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Quote:
 Original post by RogerThat123in the formula given its adding 2 complex numbers together isnt it?1st complex #: a,b2nd complex #: c->(a),d->(b) (in the formulas) so shouldnt the math functions add, subtract etc computer those formulas?Design a class named Complex for representing complex numbers and the functions add, subtract, multiply, divide for performing complexnumber operations, and the tostring function for returning a string representation for a complex number. The tostring function returns a + bi as a string. If b is 0, it simply returns a.So should it be printing them as they were adding them together in a string instead? or computer it into a value double.and as for i. exactly, i dont get how to compute i in any of the functions to return a double. it doesnt say what the add functions etc are supposed to do but it gives you a formula so i assumed it should return some sort of value...
It seems you're getting hung up a bit on the math part of the assignment.

You might take a look at the Wikipedia article on complex numbers, which includes a summary of the operations you've been asked to implement (I didn't look at the summary that carefully, but I assume it's correct). [Edit: Never mind - it looks like you already have that info.]

Note that in general, the result of these operations is another complex number, not a real number. That should give you a hint as to what's wrong with your current implementation, and how to fix it.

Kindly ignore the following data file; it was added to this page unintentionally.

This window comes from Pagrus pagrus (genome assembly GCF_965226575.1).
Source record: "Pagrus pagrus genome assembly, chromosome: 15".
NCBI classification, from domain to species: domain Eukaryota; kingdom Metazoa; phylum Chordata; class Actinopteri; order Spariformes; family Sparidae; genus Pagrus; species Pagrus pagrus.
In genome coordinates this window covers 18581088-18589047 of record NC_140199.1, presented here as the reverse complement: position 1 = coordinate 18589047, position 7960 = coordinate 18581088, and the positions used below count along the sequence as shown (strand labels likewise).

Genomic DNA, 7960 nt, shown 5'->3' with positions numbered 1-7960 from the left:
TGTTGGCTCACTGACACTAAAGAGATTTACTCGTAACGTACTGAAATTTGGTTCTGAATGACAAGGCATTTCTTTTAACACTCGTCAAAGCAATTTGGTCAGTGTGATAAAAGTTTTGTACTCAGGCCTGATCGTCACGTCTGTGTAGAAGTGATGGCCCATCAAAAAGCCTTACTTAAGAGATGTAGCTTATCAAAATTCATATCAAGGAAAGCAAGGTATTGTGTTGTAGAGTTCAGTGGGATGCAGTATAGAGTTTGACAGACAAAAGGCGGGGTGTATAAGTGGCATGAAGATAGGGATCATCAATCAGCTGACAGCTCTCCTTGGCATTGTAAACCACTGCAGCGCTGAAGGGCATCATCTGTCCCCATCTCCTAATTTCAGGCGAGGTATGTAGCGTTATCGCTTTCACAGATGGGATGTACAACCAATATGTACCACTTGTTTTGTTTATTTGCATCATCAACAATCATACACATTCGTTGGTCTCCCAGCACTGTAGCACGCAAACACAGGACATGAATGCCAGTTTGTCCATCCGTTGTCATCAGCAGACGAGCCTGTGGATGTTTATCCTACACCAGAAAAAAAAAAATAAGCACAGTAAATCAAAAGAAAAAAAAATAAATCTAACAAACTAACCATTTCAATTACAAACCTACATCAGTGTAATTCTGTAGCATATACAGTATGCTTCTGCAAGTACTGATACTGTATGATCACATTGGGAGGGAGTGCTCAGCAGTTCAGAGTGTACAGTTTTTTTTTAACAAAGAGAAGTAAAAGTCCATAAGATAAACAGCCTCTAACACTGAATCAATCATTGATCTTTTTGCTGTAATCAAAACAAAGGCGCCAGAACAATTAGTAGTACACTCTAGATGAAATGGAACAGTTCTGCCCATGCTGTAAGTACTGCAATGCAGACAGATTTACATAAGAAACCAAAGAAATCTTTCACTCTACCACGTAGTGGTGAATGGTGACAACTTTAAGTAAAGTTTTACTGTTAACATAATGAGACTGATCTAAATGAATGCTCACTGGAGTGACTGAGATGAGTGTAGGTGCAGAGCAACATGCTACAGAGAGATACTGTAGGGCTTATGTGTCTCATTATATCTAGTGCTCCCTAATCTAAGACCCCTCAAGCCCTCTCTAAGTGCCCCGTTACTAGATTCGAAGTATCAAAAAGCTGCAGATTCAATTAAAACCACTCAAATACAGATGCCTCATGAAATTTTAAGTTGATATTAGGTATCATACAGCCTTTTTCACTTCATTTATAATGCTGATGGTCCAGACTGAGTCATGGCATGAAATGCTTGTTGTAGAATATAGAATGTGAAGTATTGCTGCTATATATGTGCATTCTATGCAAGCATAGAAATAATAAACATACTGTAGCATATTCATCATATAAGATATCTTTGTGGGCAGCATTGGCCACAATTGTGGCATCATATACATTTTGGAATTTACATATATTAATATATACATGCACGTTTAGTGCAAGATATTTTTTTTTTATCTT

[Edited by - jyk on March 5, 2010 11:33:42 PM]

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ok i got all the math done, thanks very much. it outputs another complex number instead for all the functions.

but how can I overload the + and - unary versions, i did the + and - binary already.

also, when i overload ++ and -- what should it be doing? increasing the complex number by 1? how would i do that..

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Quote:
 but how can I overload the + and - unary versions, i did the + and - binary already.
Implement the unary + and - operators as member functions with return type Complex. If you're not sure how to do this, just Google 'c++ operator overloading' and you should be able to find some examples.
Quote:
 also, when i overload ++ and -- what should it be doing? increasing the complex number by 1? how would i do that..
It's not immediately clear to me what meaning these operators would have for a complex number type. Are you sure that you're expected to implement these particular operators?

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A unary operator takes one argument. A binary operator takes two.

When you write the operator overload as a member function, the this-object provides one argument, and the parameters provide the others.

Therefore, unary +, implemented as a member function, has no parameters.

This operator is used for something like 'Complex b = +a'. You read the plus as "positive". Similarly to with real numbers, where "+3" means the same thing as 3, you would implement this operator to have no effect. Thus, unary + returns a copy of the current object. If you're returning by value (as you should), then the copy is done automatically by the process of returning, so you can just "return *this;".

For unary -, also known as negation, there are again no parameters. You need to return the negative of the current value; something that, added to the current object, yields zero.